At present, Garrabou characterises the positioning of the portfolios as neutral, owing to uncertainty surrounding the impact of central bank actions in the developed world. “We see a long-term macro environment that is not favourable,” he says. “There are many doubts about the business cycle and growth in general – in almost all parts of the world, with the exception of the US and emerging markets. But even there, there is a substantial risk of a slowdown.
“Debt, in terms of the percentage of GDP, is still at unprecedented levels and it has increased since the beginning of the crisis. If the current weak signs of recovery evaporate and there is another growth slowdown, there are hardly any monetary policy margins left.
“We need growth in order to solve the debt problem. The thing is that governments have failed to address structural issues for decades and now it seems to be the central bankers who are trying to get economies out of trouble with massive liquidity injections. We have seen the last round of that in Japan, and it is difficult to understand if this unprecedented amount of liquidity will be able to offset those structural factors and trigger real growth, or if it will only induce bubbles in financial assets and perhaps strong inflation.”
Japan back in the fold
Despite his concerns on monetary easing around the world – which he likens to a game of Monopoly – Garrabou is not yet positioning his portfolios for rampant inflation. The most significant shift this year was a return to Japanese equities, after several years of avoiding the asset class. However, as for many asset allocators, the move was an attempt to surf the extraordinary wave of liquidity unleashed by the Bank of Japan – rather than a bullish call on the long-term outlook for Asia’s second-largest economy.
“The Japanese economy faces many fundamental problems that remain unsolved. The difference is that monetary and currency policy has changed dramatically. The measures that have been taken are really very desperate – it’s as though they have tried almost everything without any success, and now they are doing the only thing that was left to do.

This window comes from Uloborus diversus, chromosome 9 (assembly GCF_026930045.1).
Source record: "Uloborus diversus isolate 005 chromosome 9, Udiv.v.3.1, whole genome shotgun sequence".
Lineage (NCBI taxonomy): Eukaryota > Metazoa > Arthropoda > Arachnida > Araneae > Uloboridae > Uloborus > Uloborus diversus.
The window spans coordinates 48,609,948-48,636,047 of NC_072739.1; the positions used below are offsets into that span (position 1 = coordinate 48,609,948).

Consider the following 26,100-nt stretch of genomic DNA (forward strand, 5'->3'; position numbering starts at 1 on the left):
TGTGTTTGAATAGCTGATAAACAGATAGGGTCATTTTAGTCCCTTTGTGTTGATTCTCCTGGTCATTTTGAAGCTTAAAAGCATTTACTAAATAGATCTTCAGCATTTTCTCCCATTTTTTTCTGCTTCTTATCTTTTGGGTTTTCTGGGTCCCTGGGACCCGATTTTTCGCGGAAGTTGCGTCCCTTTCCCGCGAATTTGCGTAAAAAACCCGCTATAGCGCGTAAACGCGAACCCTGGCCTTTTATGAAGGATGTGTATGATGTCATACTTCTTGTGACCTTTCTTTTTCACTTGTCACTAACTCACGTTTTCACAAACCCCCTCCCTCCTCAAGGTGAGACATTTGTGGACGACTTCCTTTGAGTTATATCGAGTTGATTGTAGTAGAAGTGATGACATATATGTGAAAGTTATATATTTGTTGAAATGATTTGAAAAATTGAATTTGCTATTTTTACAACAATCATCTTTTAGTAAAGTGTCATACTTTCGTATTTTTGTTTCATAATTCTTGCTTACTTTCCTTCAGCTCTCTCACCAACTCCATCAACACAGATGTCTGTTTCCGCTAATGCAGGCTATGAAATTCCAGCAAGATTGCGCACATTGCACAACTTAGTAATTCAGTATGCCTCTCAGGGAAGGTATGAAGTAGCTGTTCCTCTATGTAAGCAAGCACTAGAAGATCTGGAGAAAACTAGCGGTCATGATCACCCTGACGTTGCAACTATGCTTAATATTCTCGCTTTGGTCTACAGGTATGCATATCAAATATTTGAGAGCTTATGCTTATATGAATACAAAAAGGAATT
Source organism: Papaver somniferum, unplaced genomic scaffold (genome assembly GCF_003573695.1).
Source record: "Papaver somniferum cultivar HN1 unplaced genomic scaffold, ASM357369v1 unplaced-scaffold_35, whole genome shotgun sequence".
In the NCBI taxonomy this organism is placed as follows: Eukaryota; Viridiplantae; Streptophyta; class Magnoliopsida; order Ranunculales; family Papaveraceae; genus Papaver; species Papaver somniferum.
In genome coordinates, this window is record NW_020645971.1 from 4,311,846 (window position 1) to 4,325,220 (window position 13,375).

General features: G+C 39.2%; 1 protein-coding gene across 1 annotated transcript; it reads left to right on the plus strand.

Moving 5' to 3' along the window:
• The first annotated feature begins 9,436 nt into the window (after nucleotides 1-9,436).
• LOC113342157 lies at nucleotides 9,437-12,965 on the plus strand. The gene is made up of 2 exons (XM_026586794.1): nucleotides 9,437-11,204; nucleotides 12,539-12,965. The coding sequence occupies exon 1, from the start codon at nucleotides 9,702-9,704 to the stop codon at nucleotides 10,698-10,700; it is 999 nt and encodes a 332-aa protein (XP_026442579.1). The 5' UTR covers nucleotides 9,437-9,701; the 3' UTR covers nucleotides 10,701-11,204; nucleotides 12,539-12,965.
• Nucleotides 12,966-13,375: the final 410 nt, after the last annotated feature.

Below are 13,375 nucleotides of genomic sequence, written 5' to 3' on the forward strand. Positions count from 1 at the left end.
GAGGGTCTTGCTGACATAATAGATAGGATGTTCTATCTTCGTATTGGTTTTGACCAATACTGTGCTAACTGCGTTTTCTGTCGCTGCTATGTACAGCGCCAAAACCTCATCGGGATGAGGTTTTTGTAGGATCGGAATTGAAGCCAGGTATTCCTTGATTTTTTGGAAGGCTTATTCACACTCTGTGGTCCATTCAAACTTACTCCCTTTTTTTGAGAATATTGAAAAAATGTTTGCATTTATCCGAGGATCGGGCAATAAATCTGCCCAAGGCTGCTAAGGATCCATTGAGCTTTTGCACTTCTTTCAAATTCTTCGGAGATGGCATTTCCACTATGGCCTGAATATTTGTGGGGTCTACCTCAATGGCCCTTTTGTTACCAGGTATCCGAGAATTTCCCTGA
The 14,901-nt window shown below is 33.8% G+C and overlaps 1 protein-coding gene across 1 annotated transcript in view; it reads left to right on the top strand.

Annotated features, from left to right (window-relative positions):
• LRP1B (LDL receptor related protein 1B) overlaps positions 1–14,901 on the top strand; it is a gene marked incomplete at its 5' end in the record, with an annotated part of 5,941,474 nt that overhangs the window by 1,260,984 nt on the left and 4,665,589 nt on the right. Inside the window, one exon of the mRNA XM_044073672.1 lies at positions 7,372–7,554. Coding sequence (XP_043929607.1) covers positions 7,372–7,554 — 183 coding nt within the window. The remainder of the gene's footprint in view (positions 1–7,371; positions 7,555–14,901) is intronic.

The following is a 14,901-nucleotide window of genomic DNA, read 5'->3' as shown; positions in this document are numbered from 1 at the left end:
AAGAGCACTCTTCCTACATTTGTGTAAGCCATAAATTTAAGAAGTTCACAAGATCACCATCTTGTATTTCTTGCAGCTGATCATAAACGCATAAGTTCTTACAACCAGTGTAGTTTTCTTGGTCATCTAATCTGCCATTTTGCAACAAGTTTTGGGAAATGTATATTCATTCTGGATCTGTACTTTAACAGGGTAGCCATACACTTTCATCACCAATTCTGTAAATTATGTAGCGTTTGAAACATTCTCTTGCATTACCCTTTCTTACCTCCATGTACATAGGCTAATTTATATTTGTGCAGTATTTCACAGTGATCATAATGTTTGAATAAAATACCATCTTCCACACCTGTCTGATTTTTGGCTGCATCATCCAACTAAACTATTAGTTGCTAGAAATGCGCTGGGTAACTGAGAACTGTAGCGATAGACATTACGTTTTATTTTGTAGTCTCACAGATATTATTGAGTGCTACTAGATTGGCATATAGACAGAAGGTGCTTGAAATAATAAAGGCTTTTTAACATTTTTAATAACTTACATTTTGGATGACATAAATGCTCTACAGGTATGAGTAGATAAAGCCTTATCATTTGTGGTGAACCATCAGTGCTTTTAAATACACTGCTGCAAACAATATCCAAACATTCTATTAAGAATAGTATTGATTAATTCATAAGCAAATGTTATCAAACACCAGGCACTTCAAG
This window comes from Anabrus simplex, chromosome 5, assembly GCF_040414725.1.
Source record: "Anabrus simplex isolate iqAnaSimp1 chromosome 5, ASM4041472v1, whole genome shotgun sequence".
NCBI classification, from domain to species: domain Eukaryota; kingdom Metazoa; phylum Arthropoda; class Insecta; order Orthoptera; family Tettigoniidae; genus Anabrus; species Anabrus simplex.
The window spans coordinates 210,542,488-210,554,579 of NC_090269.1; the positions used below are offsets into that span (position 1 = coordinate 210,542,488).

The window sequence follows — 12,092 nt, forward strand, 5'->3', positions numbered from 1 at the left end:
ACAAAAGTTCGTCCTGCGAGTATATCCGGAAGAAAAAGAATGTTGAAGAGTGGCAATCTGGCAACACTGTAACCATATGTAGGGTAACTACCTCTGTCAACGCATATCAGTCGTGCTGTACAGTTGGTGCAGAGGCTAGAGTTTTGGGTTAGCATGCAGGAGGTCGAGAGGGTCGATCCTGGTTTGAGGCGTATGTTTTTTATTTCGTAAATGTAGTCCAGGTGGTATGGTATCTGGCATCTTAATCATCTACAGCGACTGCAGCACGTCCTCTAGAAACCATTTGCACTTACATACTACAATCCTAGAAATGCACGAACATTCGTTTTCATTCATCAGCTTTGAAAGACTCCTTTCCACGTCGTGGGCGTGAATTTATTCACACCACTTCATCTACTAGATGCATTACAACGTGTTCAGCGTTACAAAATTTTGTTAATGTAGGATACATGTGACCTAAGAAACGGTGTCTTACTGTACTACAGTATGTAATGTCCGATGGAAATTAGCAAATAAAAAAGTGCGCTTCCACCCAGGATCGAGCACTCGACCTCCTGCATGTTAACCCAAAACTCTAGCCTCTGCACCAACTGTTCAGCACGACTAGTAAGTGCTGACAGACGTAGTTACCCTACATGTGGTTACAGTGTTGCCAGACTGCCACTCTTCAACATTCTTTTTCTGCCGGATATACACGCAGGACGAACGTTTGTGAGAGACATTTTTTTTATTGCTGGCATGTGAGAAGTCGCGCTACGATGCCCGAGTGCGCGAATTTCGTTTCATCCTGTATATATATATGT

“I would qualify it as an interesting economic experiment. How much more can the Japanese government increase its debt? How big can the balance sheet of a central bank grow? It was a good decision for us to enter Japanese equities at the beginning of this year but we are also cautious. It has gone a long way already. And who knows – maybe the best part is already over.”
1976-87: German School of Barcelona
1987-95: Economics and business administration degree at Pompeu Fabra University in Barcelona
1996-98: Fund manager at Sabadell Inversión
1999-2000: Responsible for asset liability management at the life insurance arm of Commercial General Union Vida (formerly CGU Group, now Aviva)
2001-April 2006: Senior consultant at PwC Consulting (management consulting services), specialising in asset management and financial institutions
April 2006 to present: Head of fund selection and fund portfolio management at Sabadell Inversión
Garrabou began his financial services career as a fund manager at Sabadell Inversión, investing in Spanish and European equities. He says: “After finishing my studies, I always had a clear idea in my mind that I wanted to work in the financial industry. And that’s what I did. In one way or another, all of what I have done has been very closely related to financial markets.”
When Garrabou returned to Sabadell Inversión in 2006 it was to manage the company’s fund portfolio service, which was launched in 2003. “I had to start thinking about developing a complete investment process for those portfolios, which when I came here was not as systematic or elaborate as it is today. And that’s what I’m still working at.”